Why Nurses Do What They Do

Several years ago, the week before Christmas, I entered the nurses station at 0700 in the Emergency Department I worked in for morning report. As I did every morning, I scanned  the patient tracking screen to look at how many patients we had and if I recognized any familiar names. I spotted a patient who I’d taken care of multiple times and who I enjoyed taking care of. Naturally, I jumped at the opportunity to take care of him again. I asked the night shift nurse for report and looked forward to entering his room.

I quickly learned that my patient was not doing well. The doctors suspected that he was now in the terminal phase of his illness. Through the course of the eight hours I took care of him, even after I’d infused over three liters of IV fluid and transfused two units of packed red blood cells, I could not control his pain or keep his blood pressure stable enough to give pain medication and he was beginning to display signs of organ system failure. I spent hours in that room that day not only caring for him, but helping his wife accept what was happening.  After I transported him to intensive care and helped him get comfortable in his bed, I put my hand on his, got close to his face, looked him in the eyes and told him to take care. Our eyes were locked for several seconds. He said thank you and wished me well. He died twelve hours after I transported him to intensive care and I still relive looking into his eyes for the last time.

The holiday season isn’t an easy one for nurses. Not because we work long hours, sacrifice and miss our own holiday gatherings to care for others. Because we see how illness impacts people’s lives. To be present to watch patients and their families experience these things on the holidays leaves a long lasting effect on healthcare workers. Why?  Because we see the look of desperation in our patient’s eyes where we know they are wondering if this illness is going to pass, be chronic or even life threatening. We observe families trying to be brave for their sick loved ones when we know they are afraid. We hear the screams from the room where the cardiac arrest was just pronounced dead. We see the look of fear as our surgical patients are being wheeled to the operating room with all evidence of the human being they are having been stripped away from them and replaced by a hospital gown, colorful footies and a warm blanket. We walk through the surgical waiting area and see the blank stares of families as they wait for a surgeon to come out and tell them if their loved one has cancer. We try to do everything we can to cheer up our inpatients when they are stuck eating hospital turkey on Christmas day or can’t eat at all because they are too sick. We observe our Dementia patients roaming the halls of the long term care facilities and wonder what they were like before Dementia robbed them of their memory. We thank God profusely that our own loved ones are healthy and waiting for us to come home. Our shifts end and we go home, shower and try to shake it off. Deep down inside, over the years memories similar to the one I shared resurface for all of us.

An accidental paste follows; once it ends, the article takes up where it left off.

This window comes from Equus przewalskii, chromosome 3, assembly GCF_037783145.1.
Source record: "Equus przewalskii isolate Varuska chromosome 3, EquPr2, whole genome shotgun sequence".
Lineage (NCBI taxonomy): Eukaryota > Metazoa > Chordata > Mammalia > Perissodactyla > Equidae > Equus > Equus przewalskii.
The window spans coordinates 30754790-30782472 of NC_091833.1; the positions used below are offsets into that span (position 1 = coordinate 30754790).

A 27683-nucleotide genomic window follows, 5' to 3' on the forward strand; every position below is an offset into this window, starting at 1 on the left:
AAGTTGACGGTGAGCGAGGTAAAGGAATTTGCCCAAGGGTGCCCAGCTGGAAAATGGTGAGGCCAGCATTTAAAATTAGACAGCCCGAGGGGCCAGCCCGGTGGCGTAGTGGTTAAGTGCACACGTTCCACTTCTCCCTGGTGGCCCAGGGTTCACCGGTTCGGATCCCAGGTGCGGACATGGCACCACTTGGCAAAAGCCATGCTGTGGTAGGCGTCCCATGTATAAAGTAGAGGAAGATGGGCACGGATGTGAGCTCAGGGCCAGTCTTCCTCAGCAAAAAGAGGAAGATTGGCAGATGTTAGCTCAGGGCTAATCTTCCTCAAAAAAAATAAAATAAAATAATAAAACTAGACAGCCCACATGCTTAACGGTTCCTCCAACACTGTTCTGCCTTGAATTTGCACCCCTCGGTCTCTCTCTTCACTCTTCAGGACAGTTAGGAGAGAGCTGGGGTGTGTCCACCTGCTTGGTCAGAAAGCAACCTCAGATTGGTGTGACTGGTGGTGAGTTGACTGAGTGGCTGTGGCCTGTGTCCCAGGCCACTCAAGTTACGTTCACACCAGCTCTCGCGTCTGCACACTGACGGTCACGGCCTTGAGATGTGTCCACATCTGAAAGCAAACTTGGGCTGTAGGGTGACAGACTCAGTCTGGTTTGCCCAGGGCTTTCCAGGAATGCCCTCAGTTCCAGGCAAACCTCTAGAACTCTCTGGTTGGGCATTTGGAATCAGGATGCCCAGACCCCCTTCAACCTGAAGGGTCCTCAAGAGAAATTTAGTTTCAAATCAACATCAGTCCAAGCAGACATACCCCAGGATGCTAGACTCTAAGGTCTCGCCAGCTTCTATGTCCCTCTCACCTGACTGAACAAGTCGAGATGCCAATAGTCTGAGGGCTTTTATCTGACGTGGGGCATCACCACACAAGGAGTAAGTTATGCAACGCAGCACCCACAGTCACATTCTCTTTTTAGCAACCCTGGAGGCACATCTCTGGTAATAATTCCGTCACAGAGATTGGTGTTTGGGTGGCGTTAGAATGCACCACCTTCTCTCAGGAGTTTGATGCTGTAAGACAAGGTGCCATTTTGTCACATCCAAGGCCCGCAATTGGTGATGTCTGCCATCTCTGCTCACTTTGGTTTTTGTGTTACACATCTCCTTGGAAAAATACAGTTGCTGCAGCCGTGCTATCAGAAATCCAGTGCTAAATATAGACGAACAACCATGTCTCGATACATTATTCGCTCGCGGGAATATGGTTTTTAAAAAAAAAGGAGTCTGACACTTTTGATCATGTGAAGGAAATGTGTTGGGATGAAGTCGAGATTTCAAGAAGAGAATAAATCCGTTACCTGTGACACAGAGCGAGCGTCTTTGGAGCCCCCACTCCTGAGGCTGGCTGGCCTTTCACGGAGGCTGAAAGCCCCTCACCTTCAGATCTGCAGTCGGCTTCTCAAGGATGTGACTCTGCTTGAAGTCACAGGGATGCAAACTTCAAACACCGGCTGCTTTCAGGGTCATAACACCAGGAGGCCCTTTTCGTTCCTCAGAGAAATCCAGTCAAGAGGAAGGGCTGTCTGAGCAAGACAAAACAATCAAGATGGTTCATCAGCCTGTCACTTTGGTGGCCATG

The brightness and warmth of the summer sun replaces the darkness of December and the months fly by. Six months after my patient passed away, I’m at work one summer afternoon and I hear my name being called from across the ER. I turn around an realize it’s my patient’s wife. She quickly walks up the me, hugs me and tells me she’s doing fine. She’d just been the see a chaplain whom she was seeing monthly. She said she’d come down to the ER to specifically find me and tell me how she was doing and to say thank you. I was so moved by that I rushed right up to one of my good buddy coworkers to tell her. Her response was simple, powerful and true, “This is why we do what we do”.

 

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